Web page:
Jun 9th – Simon Fuger – Letter to the SUN

Can’t Afford the Alternative

As a former CEO and head of a division of a Fortune 200 Company, I have read my share of resumes. After a while you begin to spot red flags that you need to pay attention to. If you see a trend of repeated employment changes not accompanied by significant promotions, this is a potential problem. If you see linear employment changes within an organization not accompanied by increased responsibility, you need to pay attention. This brings me to Boyd Neagle. Prior to coming to the Pagosa Springs Police Department, Mr Nagle had been with at least four other Police Departments over the last 26 years, never rising beyond the level of Corporal.  Hardly a ringing endorsement of leadership capability by his fellow officers. If you scratch the surface a little beyond the resume it is pretty easy to find areas of concern, including the infamous tasing incident in Cortez.  Under oath Boyd Nagle admitted that he had administered 350,000 watts of electricity, or seven administrations of the Taser, five of which were in a two and a half minute period while the victim, who suffered from a mental disability, was in handcuffs. In doing so he violated at least three of the department’s stun gun policies. The victim was eventually acquitted after a very brief jury deliberation but not after the victim had spent 297 days in jail (Durango Herald December 8th, 2014).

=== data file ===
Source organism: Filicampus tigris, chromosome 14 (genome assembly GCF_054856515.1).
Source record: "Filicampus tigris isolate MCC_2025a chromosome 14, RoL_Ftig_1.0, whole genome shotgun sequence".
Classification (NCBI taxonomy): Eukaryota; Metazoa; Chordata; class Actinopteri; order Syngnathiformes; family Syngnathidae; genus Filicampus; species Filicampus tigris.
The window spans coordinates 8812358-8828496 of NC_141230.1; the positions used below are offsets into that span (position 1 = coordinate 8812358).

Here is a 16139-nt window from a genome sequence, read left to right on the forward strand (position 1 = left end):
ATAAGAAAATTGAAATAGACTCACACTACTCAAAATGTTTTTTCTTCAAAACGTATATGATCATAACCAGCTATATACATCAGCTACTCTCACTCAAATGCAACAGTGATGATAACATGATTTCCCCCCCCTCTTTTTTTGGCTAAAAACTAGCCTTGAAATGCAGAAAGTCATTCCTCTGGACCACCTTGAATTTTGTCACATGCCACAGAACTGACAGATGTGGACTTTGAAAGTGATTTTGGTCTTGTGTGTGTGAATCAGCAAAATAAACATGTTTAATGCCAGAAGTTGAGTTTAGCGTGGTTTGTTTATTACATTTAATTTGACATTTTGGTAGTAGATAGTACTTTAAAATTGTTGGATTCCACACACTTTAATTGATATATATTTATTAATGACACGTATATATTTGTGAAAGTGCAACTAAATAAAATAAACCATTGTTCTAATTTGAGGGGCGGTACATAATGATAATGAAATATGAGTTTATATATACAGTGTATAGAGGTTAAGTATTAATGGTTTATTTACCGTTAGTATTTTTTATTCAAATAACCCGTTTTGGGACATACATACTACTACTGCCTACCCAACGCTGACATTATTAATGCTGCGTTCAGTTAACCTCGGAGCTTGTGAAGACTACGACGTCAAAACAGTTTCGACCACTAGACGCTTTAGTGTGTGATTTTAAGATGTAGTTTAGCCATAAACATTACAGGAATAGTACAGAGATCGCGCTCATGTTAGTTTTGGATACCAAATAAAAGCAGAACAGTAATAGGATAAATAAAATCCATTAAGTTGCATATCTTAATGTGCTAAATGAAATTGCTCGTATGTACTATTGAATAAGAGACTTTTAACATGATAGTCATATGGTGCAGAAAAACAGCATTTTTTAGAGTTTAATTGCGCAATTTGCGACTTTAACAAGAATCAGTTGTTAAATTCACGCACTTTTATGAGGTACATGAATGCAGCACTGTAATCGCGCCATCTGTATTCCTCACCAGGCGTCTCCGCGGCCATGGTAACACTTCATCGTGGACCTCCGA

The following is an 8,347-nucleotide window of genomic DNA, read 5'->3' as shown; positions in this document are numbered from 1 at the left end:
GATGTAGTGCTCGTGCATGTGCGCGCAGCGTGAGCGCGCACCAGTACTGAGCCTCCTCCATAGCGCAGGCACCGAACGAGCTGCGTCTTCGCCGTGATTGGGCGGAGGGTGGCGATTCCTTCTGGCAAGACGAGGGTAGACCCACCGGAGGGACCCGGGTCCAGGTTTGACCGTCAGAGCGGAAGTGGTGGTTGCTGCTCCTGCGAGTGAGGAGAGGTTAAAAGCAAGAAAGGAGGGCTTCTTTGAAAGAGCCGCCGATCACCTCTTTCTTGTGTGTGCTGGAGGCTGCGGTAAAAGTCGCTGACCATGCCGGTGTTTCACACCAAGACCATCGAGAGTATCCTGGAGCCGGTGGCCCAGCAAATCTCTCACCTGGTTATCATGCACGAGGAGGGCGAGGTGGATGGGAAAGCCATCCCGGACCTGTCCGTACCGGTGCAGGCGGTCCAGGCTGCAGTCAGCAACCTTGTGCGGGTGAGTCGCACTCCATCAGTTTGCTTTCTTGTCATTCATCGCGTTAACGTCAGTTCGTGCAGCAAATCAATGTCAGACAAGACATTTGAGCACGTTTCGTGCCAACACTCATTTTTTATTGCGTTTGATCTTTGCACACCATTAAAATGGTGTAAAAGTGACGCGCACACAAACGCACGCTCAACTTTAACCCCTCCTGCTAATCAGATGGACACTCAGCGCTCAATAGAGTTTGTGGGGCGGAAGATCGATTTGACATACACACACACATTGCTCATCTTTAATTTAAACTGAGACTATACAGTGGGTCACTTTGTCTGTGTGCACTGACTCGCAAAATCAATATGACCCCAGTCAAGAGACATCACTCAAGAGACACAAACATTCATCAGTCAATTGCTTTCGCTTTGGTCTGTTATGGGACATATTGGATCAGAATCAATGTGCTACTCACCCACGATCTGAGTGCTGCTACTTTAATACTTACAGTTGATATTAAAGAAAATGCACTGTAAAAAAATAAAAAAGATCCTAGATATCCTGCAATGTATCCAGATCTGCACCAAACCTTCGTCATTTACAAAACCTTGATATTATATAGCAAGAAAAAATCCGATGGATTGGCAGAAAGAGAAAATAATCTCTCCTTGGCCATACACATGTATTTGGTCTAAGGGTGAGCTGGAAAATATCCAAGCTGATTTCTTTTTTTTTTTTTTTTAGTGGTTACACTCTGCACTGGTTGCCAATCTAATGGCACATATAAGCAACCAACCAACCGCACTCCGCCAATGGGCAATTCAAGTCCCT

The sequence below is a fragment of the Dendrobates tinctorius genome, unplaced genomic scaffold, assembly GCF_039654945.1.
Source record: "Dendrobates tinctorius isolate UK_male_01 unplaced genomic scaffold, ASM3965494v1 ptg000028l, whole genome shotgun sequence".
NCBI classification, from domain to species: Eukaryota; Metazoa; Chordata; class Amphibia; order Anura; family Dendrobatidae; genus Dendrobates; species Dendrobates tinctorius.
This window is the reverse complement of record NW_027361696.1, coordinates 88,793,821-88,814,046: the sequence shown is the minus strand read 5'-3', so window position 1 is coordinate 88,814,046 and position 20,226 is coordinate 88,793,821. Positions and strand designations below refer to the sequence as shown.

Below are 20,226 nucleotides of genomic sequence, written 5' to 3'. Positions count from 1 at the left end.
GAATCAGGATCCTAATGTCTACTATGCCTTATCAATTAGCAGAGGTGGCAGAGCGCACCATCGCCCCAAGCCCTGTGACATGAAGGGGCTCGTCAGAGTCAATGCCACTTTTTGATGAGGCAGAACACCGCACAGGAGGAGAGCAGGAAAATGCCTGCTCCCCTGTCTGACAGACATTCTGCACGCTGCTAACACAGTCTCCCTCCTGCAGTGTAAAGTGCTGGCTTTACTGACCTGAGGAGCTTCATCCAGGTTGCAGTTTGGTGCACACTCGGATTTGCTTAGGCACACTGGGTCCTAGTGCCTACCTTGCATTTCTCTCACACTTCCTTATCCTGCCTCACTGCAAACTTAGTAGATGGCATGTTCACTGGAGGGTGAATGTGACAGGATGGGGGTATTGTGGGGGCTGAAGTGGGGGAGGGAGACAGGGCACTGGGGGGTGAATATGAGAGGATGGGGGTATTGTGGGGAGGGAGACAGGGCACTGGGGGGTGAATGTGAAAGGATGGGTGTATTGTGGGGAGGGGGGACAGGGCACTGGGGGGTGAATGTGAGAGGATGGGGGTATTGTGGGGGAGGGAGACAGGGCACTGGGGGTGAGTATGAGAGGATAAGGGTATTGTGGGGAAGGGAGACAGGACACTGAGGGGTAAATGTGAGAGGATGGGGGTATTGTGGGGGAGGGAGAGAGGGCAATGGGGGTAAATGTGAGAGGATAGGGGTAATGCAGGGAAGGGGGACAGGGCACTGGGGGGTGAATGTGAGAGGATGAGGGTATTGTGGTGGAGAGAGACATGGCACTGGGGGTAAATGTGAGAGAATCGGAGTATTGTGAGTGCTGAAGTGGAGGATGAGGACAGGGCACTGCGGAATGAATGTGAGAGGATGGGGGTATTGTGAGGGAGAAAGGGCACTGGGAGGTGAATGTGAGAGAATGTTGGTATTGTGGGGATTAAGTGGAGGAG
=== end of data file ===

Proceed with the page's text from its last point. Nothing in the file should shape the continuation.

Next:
In the subsequent civil suit brought against the City, Boyd Neagle and fellow officers, the victim’s family, was awarded $200,000 of tax payers money. One can only imagine how many millions of dollars would have had to have been paid out had the victim passed away from his tasering at the hands of Boyd Neagle. Subsequently Boyd Neagle ran for the position of Mancos Marshall but was beaten out in the evaluation process by a much less tenured officer who had nonetheless attained the rank of Sergeant.  All of this begs the question, how did Boyd Neagle get a position with the Pagosa Springs Police department?

On the other hand if you review Mike Le Roux’s resume you would find a history of professional growth and increasing responsibility both in the private and public sector. Shortly after joining Search and Rescue, he was promoted to Commander of Emergency Services. His efforts there have been recognized statewide when he was awarded the Emergency Manager of the Year award by the State of Colorado.  After joining the Archuleta County Sheriff’s Department he was rapidly promoted to Undersheriff.  This is a resume with all attributes you are looking for. In addition Mike Leroux has been an active member of this community and has given freely of his time to local organizations well before he ever considered running for public office.  Ultimately a leader is the one person that is responsible for creating a positive, ethical organizational culture. The choice is obvious. Vote for Mike Le Roux, we can’t afford the alternative.

Simon Fuger